With clock ticking, SBU’s Mobile Stroke Unit gears up

Away team: David Fiorella (left), co-director of the Stony Brook University Cerebrovascular and Stroke Center, and Eric Niegelberg, director of the Renaissance School Emergency Department, are the driving force of the Mobile Stroke Unit.
By GREGORY ZELLER //

Fueled by a flood of dire statistics, powered by cutting-edge science and a ready team of medical professionals, the Renaissance School of Medicine’s Mobile Stroke Units are set to roll.

Stony Brook University’s freshly reminted medical school will deploy its first MSU in March – the specially equipped ambulance will carry state-of-the-art CT scanners, telemedicine hookups with expert neurologists and a full complement of medics and nurses – with a second to follow in April.

The units will be “strategically based” at Long Island Expressway exits 57 and 68, SBU said this week, and will operate seven days a week from 8 a.m. to 8 p.m. Each unit will respond to calls within 10 miles of its base and shoot for a response time of “20 minutes or less,” the university added.

Neither the patrol radius or the response time are arbitrary. A 10-mile zone may sound limiting, but the need here is speed, according to David Fiorella, director of the Stony Brook Cerebrovascular & Comprehensive Stroke Center, who calls stroke “the most time-sensitive diagnosis we have in medicine.”

“When a blood vessel supplying the brain is blocked, it is estimated that nearly two million brain cells are lost for each minute that passes,” said Fiorella, also a professor of neurological surgery and radiology at the Renaissance School of Medicine. “The faster we can restore blood flow to the brain, the more likely that the patient will have a full recovery.”

Kenneth Kaushansky: The clock is ticking for stroke victims.

The SBU Cerebrovascular and Stroke Center collaborated with the Renaissance School’s Department of Emergency Services on the MSU program, which is designed to speed what is essentially a stroke-centered emergency room directly to the patient. Each unit will carry a critical-care nurse, a paramedic, an emergency medical technician and a CAT scan technologist, as well as vehicle operators.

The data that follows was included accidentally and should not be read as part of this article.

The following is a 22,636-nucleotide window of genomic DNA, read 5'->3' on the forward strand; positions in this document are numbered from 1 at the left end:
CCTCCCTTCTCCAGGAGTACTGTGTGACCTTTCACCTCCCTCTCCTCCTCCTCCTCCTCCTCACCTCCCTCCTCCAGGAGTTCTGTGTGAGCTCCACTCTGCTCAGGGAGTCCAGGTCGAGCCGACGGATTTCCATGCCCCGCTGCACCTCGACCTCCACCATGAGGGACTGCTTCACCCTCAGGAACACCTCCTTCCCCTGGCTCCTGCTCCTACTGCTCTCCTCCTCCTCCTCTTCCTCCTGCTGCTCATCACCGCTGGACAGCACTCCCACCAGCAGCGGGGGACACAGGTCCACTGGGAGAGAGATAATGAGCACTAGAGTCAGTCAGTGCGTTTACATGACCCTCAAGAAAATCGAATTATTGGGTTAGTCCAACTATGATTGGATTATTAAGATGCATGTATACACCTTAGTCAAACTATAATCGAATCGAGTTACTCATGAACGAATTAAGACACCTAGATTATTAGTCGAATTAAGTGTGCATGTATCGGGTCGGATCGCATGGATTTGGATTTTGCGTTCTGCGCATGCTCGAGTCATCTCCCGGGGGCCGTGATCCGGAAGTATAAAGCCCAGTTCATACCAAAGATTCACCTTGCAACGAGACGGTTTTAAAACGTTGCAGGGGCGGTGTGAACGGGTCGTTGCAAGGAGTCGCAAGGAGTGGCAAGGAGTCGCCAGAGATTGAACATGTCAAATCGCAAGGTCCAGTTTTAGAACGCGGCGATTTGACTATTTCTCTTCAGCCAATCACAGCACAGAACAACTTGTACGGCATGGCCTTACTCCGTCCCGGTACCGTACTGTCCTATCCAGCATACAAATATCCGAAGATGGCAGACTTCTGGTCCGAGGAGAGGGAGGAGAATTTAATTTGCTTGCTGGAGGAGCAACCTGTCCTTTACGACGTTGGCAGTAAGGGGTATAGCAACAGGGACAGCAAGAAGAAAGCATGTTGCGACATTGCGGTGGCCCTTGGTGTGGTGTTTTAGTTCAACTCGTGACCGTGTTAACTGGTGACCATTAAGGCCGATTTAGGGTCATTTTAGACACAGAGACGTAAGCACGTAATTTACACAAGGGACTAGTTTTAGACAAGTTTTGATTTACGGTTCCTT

At their disposal: CT scanners that can perform standard head CT scans and CT scan angiograms, allowing providers to check immediately for bleeding in the brain and locate leaking blood vessels.

The mobile units also boast telemedicine systems that let emergency-room physicians and neurologists examine the patient remotely, giving the on-site team the best real-time chance to treat ischemic and hemorrhagic stroke.

“We can triage and treat stroke in the field,” Fiorella noted. “We will be able to administer IV [blood-clot medication]. We can then immediately transport these patients to the closest appropriate care facility, where physicians will be waiting to initiate further care.

“These capabilities will significantly reduce the treatment times for stroke,” he added. “For patients with stroke, saving time saves brain.”

The mobile units roll out under the shadow of several frightening statistics from the Centers for Disease Control and Prevention’s Division for Heart Disease and Stroke Prevention. According to the division, stroke is the fifth-leading cause of death in the United States and responsible for one out of every 20 deaths more than 140,000 U.S. deaths annually.

All told, roughly 795,000 Americans suffer a stroke each year, running up some $34 billion in immediate and long-term medical expenses, according to the CDC.

Renaissance School of Medicine Dean Kenneth Kaushansky, who doubles as SBU’s senior vice president for health sciences, trumpeted “cutting-edge medicine” now improved by critical mobility. New medications and interventional therapies have proven “quite successful” for certain kinds of stroke, according to the dean, “but these treatments are only effective if given very soon after the stroke begins.”

“The Mobile Stroke Unit will greatly improve the chances of a good outcome for stroke patients in Suffolk County by identifying the type of stroke and allowing the immediate administration of the appropriate medications,” Kaushansky added.